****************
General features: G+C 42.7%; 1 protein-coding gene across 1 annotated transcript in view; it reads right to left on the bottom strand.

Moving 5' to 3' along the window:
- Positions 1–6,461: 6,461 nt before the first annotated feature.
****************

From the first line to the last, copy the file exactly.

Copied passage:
General features: G+C 42.7%; 1 protein-coding gene across 1 annotated transcript in view; it reads right to left on the bottom strand.

Moving 5' to 3' along the window:
- Positions 1–6,461: 6,461 nt before the first annotated feature.